In 1950 a typical Harvard student’s grade was lower than a B+. By 2007 more than half of Harvard’s grades were in the A range.
You can see (below) that the college grade trajectory has been straight up:
The Increase in A Grades at Four-Year Colleges and Universities (1940-2013)
The Cornell Experiment
As grade inflation accelerated during the 1990s, the Cornell Faculty Senate decided to experiment with transparency. Mandating the publication of median grades for every course, they wanted everyone to know whether an “A” was meaningful. The goal was to encourage enrollment in courses with tougher graders by more accurately recognizing performance.
It did not quite work out that way.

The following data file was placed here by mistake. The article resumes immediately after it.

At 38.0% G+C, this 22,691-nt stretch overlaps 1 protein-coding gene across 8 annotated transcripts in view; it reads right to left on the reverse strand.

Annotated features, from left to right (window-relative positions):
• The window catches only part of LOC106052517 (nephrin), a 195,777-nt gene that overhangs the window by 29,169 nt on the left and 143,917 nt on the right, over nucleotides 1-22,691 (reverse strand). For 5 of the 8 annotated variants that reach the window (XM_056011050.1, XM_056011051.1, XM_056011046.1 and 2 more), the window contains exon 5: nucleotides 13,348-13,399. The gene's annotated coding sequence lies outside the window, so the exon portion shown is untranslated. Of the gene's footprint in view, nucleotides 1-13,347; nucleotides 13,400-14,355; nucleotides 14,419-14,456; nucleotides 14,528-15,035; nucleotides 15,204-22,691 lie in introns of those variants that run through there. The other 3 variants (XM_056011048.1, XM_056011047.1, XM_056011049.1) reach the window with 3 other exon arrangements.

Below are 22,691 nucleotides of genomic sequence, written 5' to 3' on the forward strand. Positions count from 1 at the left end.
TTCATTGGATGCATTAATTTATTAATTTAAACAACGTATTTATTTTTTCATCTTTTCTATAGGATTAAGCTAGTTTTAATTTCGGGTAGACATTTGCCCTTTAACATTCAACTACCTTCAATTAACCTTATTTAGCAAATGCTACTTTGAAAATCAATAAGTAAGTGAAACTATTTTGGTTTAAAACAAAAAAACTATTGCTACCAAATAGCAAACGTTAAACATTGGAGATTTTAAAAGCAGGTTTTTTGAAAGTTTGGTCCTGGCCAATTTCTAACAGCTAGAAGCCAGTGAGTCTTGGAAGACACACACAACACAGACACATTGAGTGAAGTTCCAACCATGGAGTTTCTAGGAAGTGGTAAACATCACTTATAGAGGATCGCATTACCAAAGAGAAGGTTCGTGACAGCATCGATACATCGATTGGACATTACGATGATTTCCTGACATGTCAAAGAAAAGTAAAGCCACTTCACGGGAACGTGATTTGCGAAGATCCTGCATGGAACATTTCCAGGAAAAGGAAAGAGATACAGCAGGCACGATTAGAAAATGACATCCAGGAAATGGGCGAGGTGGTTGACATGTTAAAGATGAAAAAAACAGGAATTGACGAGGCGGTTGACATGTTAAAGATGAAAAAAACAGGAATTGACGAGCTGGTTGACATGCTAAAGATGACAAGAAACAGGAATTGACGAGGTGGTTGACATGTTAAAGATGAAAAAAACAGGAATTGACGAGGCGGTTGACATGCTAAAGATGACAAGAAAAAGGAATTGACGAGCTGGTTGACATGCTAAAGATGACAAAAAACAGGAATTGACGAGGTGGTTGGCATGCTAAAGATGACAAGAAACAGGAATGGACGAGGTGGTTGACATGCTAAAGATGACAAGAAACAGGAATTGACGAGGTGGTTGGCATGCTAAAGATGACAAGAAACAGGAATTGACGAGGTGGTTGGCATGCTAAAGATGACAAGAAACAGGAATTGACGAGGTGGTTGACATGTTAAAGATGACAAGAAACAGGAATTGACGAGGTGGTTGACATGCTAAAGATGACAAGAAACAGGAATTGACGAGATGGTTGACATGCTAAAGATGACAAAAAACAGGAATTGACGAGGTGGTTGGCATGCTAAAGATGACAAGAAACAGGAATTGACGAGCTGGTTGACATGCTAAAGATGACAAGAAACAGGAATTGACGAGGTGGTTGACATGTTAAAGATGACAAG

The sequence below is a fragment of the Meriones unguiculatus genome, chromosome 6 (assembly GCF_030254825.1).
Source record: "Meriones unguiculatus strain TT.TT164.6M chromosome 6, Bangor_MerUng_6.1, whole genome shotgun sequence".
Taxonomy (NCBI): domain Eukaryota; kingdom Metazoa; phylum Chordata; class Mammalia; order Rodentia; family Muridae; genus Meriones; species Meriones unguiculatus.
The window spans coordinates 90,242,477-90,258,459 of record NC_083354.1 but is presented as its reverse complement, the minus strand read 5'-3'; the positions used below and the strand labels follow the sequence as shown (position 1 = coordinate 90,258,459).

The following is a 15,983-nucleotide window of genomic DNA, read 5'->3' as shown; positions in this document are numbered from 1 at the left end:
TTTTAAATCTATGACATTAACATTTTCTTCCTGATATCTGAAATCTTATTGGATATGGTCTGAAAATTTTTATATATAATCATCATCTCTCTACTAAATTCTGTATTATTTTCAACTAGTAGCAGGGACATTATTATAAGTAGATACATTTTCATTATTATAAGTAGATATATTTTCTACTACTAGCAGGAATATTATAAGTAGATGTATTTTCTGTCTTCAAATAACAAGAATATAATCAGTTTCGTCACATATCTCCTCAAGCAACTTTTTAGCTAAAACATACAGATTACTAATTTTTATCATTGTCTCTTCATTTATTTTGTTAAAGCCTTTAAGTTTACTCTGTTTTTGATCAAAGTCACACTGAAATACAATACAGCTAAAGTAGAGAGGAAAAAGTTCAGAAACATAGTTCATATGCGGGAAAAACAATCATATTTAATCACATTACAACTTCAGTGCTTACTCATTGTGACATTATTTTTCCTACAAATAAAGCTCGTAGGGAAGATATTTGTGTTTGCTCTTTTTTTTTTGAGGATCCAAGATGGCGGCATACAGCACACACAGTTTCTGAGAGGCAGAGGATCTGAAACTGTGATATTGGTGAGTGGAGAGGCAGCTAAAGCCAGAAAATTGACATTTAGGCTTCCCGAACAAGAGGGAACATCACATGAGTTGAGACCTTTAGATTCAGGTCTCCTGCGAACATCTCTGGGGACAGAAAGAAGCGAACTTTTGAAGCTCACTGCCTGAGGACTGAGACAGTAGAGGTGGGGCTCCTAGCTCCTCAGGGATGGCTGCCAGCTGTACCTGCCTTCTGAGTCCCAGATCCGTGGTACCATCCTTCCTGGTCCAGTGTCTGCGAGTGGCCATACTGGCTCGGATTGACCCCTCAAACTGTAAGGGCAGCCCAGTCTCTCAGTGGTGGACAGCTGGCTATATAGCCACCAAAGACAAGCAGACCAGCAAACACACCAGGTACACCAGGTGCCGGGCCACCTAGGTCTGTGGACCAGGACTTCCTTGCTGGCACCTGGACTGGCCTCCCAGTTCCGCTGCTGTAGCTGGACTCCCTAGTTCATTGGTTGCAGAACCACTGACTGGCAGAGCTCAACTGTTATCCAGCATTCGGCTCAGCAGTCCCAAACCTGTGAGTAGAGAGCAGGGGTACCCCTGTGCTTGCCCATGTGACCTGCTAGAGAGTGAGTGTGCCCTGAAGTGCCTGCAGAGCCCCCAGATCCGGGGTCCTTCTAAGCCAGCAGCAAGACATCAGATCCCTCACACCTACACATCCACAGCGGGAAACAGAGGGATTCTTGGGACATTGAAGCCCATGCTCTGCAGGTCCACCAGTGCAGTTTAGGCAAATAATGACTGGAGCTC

More students signed up for the courses offering easier A’s. Researchers did note that lower ability students rather than those who were more able tended to enroll in the easy grade courses. But the high ability students unknowingly created a problem for themselves. They wound up in classes with strict graders, more able students and more competition. Consequently, the high ability student’s transcript looked better in those easy grading classes with students of lesser ability.
Because transparency had created perverse incentives, in May 2009, the Cornell Faculty Senate abandoned their experiment.
Our Bottom Line: Grade Inflation
Like prices, grades convey information and incentives. Grades tell students their strengths and weaknesses. On a transcript, grades send a message to other schools, to financial aid officers and to job recruiters. As incentives, grades can boost or diminish effort.
However, when prices or grades inflate, they can lose their ability to convey information. Creating a bubble, the higher price or grade is filled with air rather than substance.
And with both, that bubble is really tough to pop.